If the recent Australian Aborigine mythology is based on true advents then does this imply that their Dreamtime mythology could also based on fact?
The story tells how the god Enki warns Ziusudra meaning "he saw life," in reference to the gift of immortality given him by the godsof the gods' decision to destroy mankind in a flood—the passage describing why the gods have decided this is lost.
Enki instructs Ziusudra also known as Atrahasis to build a large boat—the text describing the instructions is also lost. After which he is left to repopulate the earth, as in many other flood legends. After a flood of seven days, Zi-ud-sura makes appropriate sacrifices and prostrations to An sky-god and Enlil chief of the godsand is given eternal life in Dilmun the Sumerian Eden by An and Enlil.
Babylonian Epic of Gilgamesh In the Babylonian Epic of Gilgamesh, toward the end of the He who saw the deep version by Sin-liqe-unninni, there are references to the great flood tablet This was a late addition to the Gilgamesh cycle, largely paraphrased or copied verbatim from the Epic of Atrahasis The hero Gilgamesh, seeking immortality, searches out Utnapishtim in Dilmun, a kind of paradise on earth.
Utnapishtim tells how Ea equivalent of the Sumerian Enki warned him of the gods' plan to destroy all life through a great flood and instructed him to build a vessel in which he could save his family, his friends, and his wealth and cattle.
After the Deluge the gods repented their action and made Utnapishtim immortal. Jewish The best-known version of the Jewish deluge legend is contained in the Book of Genesis Genesis 6—9. Two non-canonical books, the Enoch and Jubilees, both later than Genesis, contain elaborations on the Genesis story.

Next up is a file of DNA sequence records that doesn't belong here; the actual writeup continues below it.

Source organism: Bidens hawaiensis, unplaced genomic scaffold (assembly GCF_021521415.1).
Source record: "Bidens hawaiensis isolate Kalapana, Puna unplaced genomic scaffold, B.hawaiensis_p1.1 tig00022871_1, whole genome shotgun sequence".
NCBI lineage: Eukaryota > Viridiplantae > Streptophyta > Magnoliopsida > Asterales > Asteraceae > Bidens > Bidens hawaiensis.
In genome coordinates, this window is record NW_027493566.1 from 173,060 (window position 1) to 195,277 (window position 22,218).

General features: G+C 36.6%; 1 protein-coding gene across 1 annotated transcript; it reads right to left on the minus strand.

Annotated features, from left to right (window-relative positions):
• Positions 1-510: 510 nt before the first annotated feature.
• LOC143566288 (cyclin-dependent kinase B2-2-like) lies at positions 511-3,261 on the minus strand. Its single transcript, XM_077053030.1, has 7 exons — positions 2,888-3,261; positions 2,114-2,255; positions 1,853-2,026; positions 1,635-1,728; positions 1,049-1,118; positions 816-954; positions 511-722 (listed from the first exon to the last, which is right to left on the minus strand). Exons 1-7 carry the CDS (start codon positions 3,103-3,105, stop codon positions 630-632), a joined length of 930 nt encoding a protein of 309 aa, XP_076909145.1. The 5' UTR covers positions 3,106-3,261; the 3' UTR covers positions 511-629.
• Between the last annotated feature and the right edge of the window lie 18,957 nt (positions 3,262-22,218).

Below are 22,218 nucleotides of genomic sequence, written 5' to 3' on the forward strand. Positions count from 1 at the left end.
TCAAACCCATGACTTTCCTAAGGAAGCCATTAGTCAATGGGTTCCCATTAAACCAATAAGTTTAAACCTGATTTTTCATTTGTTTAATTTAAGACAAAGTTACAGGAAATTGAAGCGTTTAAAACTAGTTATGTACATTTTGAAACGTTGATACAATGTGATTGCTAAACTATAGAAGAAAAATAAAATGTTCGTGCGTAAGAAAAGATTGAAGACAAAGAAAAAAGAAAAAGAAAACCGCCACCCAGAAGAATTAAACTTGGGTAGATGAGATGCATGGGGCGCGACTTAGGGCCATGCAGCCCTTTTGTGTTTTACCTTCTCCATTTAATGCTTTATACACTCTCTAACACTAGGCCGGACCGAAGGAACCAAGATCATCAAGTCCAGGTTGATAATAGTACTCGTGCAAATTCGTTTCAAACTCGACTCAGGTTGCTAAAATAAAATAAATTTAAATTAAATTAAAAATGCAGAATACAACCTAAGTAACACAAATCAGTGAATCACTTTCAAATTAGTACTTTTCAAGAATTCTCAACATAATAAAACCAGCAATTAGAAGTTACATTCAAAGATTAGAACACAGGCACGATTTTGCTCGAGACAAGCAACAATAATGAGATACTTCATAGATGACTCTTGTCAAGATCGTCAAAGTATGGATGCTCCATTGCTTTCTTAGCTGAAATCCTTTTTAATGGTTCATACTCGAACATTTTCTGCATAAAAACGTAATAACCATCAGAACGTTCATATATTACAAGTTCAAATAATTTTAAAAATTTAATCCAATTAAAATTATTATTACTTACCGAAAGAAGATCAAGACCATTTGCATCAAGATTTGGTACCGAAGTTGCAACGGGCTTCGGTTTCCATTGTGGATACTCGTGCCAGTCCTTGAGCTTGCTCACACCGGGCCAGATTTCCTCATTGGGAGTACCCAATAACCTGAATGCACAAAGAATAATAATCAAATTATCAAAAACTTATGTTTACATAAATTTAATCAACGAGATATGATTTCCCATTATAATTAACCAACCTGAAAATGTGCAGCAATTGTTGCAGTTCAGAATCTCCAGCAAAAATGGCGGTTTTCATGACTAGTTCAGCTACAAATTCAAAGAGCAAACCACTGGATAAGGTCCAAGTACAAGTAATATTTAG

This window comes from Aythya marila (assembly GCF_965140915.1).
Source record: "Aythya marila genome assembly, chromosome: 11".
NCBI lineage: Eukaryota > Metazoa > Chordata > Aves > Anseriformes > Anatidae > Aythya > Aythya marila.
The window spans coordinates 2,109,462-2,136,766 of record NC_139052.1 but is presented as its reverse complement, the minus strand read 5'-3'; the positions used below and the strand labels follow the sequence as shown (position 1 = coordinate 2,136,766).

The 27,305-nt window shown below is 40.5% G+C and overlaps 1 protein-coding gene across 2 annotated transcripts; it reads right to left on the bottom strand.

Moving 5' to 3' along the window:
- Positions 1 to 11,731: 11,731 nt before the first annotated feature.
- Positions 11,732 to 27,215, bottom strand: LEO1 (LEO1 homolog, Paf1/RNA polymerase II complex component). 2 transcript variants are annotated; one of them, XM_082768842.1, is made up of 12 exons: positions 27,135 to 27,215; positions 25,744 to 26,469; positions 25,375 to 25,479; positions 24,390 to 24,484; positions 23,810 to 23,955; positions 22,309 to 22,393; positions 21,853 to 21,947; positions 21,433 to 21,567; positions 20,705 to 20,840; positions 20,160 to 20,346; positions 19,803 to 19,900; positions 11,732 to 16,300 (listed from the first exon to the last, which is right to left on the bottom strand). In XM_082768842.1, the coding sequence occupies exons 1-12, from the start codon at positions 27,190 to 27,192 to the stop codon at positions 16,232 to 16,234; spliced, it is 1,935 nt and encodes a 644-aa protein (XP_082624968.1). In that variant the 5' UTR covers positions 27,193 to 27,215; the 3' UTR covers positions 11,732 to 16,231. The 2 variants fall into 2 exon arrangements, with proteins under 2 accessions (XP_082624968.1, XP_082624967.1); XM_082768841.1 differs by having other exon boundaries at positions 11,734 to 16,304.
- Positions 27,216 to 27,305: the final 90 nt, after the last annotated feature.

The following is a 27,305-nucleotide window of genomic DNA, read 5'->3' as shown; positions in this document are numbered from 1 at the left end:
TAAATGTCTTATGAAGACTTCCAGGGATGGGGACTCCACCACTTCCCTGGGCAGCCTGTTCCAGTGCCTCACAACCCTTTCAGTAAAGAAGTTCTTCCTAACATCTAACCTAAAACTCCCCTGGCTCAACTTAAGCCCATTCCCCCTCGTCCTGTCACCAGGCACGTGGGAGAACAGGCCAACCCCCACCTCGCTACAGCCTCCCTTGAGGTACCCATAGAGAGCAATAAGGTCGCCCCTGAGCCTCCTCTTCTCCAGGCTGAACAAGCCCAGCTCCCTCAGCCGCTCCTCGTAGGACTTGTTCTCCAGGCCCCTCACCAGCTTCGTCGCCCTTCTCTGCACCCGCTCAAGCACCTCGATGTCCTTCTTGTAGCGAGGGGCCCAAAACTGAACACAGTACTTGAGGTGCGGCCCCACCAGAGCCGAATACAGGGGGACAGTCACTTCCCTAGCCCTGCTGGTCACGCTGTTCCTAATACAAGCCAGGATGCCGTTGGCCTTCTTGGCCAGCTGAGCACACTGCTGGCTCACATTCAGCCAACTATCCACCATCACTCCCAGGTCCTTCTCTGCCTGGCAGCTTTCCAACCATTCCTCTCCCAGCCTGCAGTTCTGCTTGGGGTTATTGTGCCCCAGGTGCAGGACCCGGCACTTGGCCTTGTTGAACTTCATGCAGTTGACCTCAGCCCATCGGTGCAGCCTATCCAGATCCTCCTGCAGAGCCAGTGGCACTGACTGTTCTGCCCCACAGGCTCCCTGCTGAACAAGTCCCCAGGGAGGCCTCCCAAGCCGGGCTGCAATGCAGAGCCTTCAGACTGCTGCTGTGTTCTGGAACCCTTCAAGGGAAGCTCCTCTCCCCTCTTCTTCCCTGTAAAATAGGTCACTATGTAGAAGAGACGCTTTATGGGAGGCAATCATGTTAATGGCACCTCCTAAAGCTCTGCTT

Genesis tells how " And the Lord was sorry that He had made man on the earth, and was grieved in His heart. So the Lord said, 'I will blot out man whom I have created from the face of the land, from man to animals to creeping things and to birds of the sky; for I am grieved that I have made them.
After Noah builds the ark, "all the fountains of the great deep burst open, and the floodgates of the sky were opened". Rain falls for 40 days, the water rises days, and all the high mountains are covered.
On the 27th of Cheshvan of the year from Creation "the earth dried" Genesis 8: The ark rests on the mountains, the water recedes for days, until the waters are gone and Noah opens up the ark. At this point Noah sends out a raven and then a dove to see if the flood waters have receded.
Noah and the animals leave the ark, Noah offers a sacrifice to God, and God places a rainbow in the clouds as a sign that he will never again destroy the Earth by water.
The apocryphal 2nd century BCE 1st Book of Enoch adds to the Genesis flood story by saying that God sent the Great Flood to rid the earth of the Nephilim, the titanic children of the Grigori, the "sons of God" mentioned in Genesis, and of human females.
Islamic The Quran tells a similar story to the Judeo-Christian Genesis flood story, the major differences being only Noah and few believers from the laity enter the ark. Noah's son one of four and his wife refused to enter the ark thinking they will manage the flood by himself.
The Quranic ark comes to rest on Mount Judi, traditionally identified with a mountain near Mosul in modern Iraq; the name appears to derive from the local name of the Kurdish people, although this is not certain.